Founded in 2007, the Center for European Philosophy (previous Center for Philosophy of Culture) originates from the fusion of three former research groups: the Center for Metaphysics and Culture, the Center for Philosophy of Religion, and the Center for Philosophy of Art & Literature. Its main research interest is a philosophical reflection on the relation between reason and culture in modern and contemporary society. Philosophy is involved in the transformation processes of modernity: it not only reflects on the transformation processes of modern culture in order to elucidate their philosophical presuppositions, but it has been transformed itself in the wake of the vicissitudes of modern culture and society. The common research aim is therefore not only to contribute to the reflection on the philosophical presuppositions of modern culture and its transformations, but also to clarify the role and relevance of modern culture for the various transformations of philosophy itself. With these common aims, the Center intends to develop its research in the field of philosophy of culture which has been considered as a distinct discipline of philosophy since the end of the 19th century.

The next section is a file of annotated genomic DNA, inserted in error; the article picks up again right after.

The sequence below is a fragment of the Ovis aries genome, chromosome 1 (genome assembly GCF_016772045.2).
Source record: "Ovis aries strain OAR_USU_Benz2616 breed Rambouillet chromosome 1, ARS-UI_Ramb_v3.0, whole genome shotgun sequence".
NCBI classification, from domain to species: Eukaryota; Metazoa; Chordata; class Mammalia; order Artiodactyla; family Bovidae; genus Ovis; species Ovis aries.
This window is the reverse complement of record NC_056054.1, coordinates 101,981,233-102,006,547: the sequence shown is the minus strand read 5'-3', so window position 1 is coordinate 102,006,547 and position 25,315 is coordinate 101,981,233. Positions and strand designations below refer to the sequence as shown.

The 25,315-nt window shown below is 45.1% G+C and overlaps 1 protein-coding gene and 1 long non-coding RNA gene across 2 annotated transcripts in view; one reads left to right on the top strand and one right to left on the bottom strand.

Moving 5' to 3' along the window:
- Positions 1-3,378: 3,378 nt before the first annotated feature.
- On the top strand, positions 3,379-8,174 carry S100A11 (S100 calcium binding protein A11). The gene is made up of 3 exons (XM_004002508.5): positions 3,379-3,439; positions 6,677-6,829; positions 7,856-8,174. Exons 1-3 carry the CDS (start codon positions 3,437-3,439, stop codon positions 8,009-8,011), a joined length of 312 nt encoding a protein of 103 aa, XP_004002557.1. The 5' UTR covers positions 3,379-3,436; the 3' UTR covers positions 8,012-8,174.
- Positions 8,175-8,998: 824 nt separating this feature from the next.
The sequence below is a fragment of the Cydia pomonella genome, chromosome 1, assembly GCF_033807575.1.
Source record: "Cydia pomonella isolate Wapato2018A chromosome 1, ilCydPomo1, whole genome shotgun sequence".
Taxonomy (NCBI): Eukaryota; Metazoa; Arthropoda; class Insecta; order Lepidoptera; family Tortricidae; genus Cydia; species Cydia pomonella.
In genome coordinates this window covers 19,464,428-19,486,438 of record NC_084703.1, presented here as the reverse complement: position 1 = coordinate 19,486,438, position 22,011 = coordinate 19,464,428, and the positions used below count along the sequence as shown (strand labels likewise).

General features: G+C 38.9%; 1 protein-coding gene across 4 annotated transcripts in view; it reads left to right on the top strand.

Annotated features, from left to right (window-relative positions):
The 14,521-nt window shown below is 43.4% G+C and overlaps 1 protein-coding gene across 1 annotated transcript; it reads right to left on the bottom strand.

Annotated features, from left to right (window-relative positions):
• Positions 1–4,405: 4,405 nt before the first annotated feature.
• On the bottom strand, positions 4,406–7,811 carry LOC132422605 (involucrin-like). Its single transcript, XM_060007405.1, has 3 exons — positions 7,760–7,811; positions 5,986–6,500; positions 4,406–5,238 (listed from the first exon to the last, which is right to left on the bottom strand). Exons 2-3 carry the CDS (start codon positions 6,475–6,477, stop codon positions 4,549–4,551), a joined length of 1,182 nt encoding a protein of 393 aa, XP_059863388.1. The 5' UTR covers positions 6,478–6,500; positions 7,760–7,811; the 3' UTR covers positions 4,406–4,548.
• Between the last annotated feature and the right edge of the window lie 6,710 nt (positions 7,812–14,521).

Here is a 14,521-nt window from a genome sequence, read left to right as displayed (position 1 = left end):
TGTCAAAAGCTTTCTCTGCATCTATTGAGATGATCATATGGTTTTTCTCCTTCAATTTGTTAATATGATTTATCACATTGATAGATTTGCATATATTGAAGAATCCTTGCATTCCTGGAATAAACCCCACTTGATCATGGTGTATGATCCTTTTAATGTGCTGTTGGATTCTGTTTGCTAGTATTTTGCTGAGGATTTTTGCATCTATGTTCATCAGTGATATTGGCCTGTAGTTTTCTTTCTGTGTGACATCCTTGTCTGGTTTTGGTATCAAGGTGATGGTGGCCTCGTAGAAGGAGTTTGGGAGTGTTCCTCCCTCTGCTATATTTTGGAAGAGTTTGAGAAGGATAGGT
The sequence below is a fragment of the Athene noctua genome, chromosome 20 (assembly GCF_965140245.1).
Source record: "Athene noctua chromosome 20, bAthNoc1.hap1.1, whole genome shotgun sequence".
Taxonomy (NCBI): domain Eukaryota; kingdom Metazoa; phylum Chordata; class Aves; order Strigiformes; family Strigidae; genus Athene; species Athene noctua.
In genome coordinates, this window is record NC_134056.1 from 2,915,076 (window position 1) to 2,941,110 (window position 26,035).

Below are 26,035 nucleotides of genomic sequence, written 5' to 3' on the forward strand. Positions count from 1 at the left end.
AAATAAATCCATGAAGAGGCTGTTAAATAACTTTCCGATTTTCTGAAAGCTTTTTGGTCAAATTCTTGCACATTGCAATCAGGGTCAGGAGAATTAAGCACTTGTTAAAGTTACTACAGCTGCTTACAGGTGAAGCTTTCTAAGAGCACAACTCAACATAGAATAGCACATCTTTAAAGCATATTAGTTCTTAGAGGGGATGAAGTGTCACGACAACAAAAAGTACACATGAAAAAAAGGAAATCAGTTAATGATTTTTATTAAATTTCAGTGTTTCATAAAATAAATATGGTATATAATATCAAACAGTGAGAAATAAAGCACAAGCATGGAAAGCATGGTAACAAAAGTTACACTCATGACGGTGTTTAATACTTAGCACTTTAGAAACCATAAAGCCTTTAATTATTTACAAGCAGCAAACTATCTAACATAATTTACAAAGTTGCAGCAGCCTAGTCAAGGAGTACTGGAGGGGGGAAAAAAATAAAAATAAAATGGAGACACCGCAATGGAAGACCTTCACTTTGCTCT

In accordance with its origins, the Center's research interest is being elaborated within a threefold perspective. A first perspective is engaged with criticism of metaphysics and post metaphysical thought. It focuses on the gradual disappearance of metaphysics and its reform(ulation)s in western culture. In particular it considers the relation between the rise and specific character of modern culture and 'the end of metaphysics'. A second perspective concerns criticism of religion and secularization. From the viewpoint of philosophy of religion, the research of the Center concentrates on the (diminishing) role of Christianity in western culture, in particular on the relation between the rise and specific character of modernity and the process of secularization. And thirdly, from the perspective of philosophy of art and literature, the research of the Center focuses on criticism of representation, particularly in relation to the rise of modernism which has led to a crisis of classical representation. Art is even paradigmatic for this crisis, since the decay of the aesthetic ideal of imitation shows the limits of philosophical rationality. This area of tension between reason and (modernist) art is being examined in literature and visual arts.
The center has a distinctive profile not only in terms of its common themes, but also regarding its approach. This approach implies a historical and multidisciplinary point of view and a predominant affiliation to the continental tradition of philosophy. In line with this orientation, the Center's research interests also cover central issues in Classical Philosophy, German and British idealism, Phenomenology, Hermeneutics and Ontology.